This week the vast majority of our time was spent on H.35, the Water Quality Bill – you might say we are immersed in it! While we won’t formally take possession of the bill until next week, our time is limited to finalize it so we are working on the most recent drafts coming from the House Fish, Wildlife, and Water Resources Committee and accommodating any changes as they are made. Typically, we would wait until the bill was finished but given its enormity and importance, as well as the time crunch, we started work on it several weeks ago.
Some of the testimony has been fascinating. My major in college was oceanography and many of the concepts that we have been discussing have brought back memories of those college courses.
One of the most badly affected areas of Lake Champlain is Missisquoi Bay. It is relatively shallow with an average depth of 4 meters or a little more than 12 feet. If you look at a map of lake, it is the northeastern “thumb” of the water body. One fact that people don’t always realize is that the water in the lake flows north into Quebec so nutrient pollutants, such as phosphorus, head in that direction. It is also on the eastern side of the lake so the prevailing westerly winds tend to drive water to the east. Light is able to penetrate to most of its depth and the wave action in its relatively shallow water increases turbidity, or cloudiness – both factors, as a result, cause warming to occur more readily. Phosphorus that has accumulated in the sediment on the bottom gets into the water as the heating increases. All of this makes for a perfect storm of conditions for blue green algae blooms.
We have been hearing for several years about the horrific conditions caused by blue algae. The water is coated with a thick layer of green goo that has a disgusting smell, is extremely unhealthy and, in fact, has caused death in people’s pets. Businesses that cater to tourists and vacationers have been drastically affected and, unfortunately, this year the bloom lasted until November.
Our first goal is to keep nutrients from getting to the lake. While there is plenty of phosphorus in the lake bottom already, it is imperative to stop continued nutrient runoff. H.35 calls for a revision by the Agency of Agriculture, Food, and Markets (AAFM) of the Accepted Agricultural Practices (AAPs) and an outreach effort to educate small farmers regarding the AAP requirements. It also calls for the certification of small farms just as medium and large farms are permitted. There will be a prioritization by the AAFM so that small farms in the critical source areas will potentially be looked at first. Money from federal and state sources will be available to help farmers implement Best Management Practices (BMPs), which are capital improvements such as tile drainage to improve water quality. Other practices such as strip cropping, grassed waterways, buffer zones, manure injection/aeration, no-till planting, and cover cropping will be encouraged as additional strategies to reduce nutrient runoff.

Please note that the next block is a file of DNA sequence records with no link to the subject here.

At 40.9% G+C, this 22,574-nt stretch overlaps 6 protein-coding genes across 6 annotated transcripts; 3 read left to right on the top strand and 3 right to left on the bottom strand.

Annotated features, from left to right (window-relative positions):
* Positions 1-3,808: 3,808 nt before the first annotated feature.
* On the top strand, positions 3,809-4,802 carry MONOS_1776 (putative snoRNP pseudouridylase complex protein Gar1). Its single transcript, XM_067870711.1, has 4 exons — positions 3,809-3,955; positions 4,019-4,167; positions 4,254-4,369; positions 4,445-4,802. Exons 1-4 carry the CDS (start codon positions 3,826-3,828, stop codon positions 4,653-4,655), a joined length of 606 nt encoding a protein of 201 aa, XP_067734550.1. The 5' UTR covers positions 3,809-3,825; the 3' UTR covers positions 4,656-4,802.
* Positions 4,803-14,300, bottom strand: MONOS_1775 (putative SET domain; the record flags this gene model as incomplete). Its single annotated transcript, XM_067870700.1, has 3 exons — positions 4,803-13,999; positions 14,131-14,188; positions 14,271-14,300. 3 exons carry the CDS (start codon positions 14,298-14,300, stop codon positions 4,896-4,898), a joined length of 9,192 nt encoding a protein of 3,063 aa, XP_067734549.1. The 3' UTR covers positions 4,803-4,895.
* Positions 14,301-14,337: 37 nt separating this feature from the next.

One farm that is setting a high standard is Blue Spruce Farm in Bridport. Marie Audet and her extended family are displaying great stewardship by putting into practice some time-honored and innovative practices. If you want to see a farm doing things the right way, check out the video about Blue Spruce Farm at https://www.youtube.com/watch?v=YDA77yFEYAs.
Some, more innovative, ideas are being suggested, as well. Floating islands on which crops are grown would “harvest” phosphorus from the lake. This would also cut down on light penetration, which warms the lake. Another idea is to locate centralized anaerobic digesters to which manure would be trucked that could generate energy.
It is estimated the AAFM will need seven additional positions to certify small farms, engineer the solutions, do the mapping, and manage the grants that will hopefully be available to farmers to implement pollution abating strategies. The question is how to fund these positions? As we considered proposals, our committee established several guidelines against which to test all proposals including fairness, reliability, sustainability, nexus to the problem, and ease of administration. The Administration proposed a fertilizer fee of $30 per ton that is easy to administer but we found it unfair because it would hit the medium and large farms the hardest and they are already permitted and following Nutrient Management Plans for which they pay a lot of money.
We are considering several other revenue sources including a per acre/parcel charge, a water extraction/capture fee, and an additional 1% on the Rooms Tax. The benefit of the Rooms Tax proposal is that it would cover the $1.2 million needed for the AAFM positions as well as fully fund the Working Lands Enterprise Initiative, the Vermont Agricultural Fairs capital grants and stipends, and the Farm to School Program all of which have been severely cut or zeroed out. Additionally, the $750,000 for tourism mentioned in the governor’s budget speech would be covered. The Rooms Tax proposal meets our test guidelines and would allow people who come to Vermont to enjoy our lakes and the beauty of our working landscape, the opportunity to contribute to the cleanup Lake Champlain and the vitality of our working lands.
When faced with challenges, I like to think of them as opportunities. The Water Quality Bill offers an abundance of both.